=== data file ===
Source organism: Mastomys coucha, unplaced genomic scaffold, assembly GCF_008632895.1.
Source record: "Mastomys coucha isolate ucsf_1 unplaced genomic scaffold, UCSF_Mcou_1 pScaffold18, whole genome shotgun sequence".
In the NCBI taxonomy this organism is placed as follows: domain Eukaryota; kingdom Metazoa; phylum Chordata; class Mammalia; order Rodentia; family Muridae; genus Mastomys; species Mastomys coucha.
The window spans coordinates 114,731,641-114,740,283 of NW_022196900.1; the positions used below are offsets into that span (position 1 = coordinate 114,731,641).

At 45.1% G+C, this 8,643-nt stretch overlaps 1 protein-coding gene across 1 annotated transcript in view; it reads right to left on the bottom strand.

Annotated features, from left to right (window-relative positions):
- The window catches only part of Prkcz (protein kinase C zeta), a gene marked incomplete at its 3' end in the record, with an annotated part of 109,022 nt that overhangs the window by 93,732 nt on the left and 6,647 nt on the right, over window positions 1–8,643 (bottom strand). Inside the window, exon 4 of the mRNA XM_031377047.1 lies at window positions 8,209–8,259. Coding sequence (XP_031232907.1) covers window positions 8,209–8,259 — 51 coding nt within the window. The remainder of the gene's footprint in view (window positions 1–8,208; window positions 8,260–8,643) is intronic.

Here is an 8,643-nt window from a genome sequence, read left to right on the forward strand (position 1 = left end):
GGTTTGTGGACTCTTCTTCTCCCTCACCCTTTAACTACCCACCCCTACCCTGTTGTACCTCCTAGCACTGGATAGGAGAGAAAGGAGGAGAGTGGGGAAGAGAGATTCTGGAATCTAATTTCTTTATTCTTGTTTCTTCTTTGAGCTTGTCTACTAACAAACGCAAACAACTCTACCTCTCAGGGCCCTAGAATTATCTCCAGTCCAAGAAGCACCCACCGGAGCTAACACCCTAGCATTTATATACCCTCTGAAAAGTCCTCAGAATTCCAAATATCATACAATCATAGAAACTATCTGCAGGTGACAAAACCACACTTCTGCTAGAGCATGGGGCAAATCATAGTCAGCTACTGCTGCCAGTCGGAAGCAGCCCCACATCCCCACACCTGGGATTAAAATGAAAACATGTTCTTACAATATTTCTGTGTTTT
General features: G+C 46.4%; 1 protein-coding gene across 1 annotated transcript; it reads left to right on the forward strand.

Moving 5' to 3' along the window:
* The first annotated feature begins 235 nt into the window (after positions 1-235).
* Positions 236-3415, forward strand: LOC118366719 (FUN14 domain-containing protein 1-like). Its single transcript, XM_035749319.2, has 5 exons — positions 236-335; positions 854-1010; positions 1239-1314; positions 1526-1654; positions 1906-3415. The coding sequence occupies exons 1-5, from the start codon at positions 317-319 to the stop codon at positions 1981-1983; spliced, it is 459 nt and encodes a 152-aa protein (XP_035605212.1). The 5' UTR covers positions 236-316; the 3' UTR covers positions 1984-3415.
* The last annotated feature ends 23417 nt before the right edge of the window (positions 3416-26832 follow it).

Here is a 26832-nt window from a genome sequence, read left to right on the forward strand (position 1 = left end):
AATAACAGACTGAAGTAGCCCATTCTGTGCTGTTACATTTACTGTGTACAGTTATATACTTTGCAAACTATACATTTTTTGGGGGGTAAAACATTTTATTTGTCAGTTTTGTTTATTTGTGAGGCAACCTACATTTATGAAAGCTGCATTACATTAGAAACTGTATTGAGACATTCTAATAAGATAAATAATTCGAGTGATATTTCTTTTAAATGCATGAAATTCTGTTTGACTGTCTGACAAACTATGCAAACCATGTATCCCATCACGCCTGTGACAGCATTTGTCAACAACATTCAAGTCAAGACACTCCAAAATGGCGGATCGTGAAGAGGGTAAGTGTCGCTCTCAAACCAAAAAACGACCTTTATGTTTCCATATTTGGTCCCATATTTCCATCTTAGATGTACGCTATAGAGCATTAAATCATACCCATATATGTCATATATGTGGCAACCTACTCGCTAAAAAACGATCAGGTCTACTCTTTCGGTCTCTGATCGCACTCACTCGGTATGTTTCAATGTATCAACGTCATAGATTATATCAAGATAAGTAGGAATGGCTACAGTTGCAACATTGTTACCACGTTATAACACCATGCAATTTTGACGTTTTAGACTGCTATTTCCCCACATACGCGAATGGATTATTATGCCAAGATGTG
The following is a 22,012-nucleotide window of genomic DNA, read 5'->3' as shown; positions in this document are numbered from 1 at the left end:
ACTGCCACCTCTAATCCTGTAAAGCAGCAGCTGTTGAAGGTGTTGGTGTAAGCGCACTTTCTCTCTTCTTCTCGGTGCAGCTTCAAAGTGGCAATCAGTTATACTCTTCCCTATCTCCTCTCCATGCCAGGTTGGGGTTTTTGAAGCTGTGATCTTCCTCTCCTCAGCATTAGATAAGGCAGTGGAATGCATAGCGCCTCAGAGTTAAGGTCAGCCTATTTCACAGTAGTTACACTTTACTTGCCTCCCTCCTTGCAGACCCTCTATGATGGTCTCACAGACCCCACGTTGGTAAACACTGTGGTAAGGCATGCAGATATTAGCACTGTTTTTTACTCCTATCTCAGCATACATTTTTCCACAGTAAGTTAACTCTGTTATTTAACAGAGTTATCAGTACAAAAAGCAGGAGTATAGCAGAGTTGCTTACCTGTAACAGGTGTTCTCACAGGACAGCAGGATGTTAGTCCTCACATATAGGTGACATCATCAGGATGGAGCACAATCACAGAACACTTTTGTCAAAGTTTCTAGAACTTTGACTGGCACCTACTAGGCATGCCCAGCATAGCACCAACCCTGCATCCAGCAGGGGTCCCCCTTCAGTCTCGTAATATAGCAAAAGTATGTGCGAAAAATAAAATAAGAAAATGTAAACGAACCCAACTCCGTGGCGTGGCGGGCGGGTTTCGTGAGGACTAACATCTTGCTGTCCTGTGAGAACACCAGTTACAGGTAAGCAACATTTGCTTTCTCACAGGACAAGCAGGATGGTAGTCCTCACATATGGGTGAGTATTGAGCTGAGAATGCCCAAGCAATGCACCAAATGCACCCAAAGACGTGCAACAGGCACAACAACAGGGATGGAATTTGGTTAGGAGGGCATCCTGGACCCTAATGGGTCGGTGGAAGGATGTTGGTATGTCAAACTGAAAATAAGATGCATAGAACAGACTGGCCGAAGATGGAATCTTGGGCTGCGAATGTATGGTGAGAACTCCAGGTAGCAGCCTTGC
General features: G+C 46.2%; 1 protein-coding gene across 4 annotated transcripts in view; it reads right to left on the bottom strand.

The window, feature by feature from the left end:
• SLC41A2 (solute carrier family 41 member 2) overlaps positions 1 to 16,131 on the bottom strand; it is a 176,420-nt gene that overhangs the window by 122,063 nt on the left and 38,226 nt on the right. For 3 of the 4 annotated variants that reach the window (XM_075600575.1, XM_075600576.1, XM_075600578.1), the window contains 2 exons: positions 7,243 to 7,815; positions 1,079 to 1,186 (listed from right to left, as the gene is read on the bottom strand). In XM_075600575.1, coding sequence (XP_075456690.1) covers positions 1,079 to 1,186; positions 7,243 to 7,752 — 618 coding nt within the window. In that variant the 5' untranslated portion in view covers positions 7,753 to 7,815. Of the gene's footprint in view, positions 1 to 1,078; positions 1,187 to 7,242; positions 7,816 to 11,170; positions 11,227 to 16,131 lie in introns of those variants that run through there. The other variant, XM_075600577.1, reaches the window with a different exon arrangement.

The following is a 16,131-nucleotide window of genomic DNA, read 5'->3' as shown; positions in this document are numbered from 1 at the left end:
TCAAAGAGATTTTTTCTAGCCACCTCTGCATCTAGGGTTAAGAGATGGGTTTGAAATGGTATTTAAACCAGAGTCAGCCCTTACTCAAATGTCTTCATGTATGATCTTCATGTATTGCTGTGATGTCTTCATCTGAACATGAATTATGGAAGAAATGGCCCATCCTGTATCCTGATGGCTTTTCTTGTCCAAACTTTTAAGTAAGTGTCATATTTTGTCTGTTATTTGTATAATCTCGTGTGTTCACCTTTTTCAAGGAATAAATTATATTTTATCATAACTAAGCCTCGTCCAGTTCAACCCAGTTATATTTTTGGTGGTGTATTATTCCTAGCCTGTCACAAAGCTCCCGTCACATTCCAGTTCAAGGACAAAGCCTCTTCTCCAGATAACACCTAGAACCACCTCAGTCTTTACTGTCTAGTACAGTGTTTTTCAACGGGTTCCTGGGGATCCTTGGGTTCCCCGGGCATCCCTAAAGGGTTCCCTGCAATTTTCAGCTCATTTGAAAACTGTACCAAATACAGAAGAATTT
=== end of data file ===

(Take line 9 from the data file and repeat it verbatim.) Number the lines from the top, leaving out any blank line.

GGTTTGTGGACTCTTCTTCTCCCTCACCCTTTAACTACCCACCCCTACCCTGTTGTACCTCCTAGCACTGGATAGGAGAGAAAGGAGGAGAGTGGGGAAGAGAGATTCTGGAATCTAATTTCTTTATTCTTGTTTCTTCTTTGAGCTTGTCTACTAACAAACGCAAACAACTCTACCTCTCAGGGCCCTAGAATTATCTCCAGTCCAAGAAGCACCCACCGGAGCTAACACCCTAGCATTTATATACCCTCTGAAAAGTCCTCAGAATTCCAAATATCATACAATCATAGAAACTATCTGCAGGTGACAAAACCACACTTCTGCTAGAGCATGGGGCAAATCATAGTCAGCTACTGCTGCCAGTCGGAAGCAGCCCCACATCCCCACACCTGGGATTAAAATGAAAACATGTTCTTACAATATTTCTGTGTTTT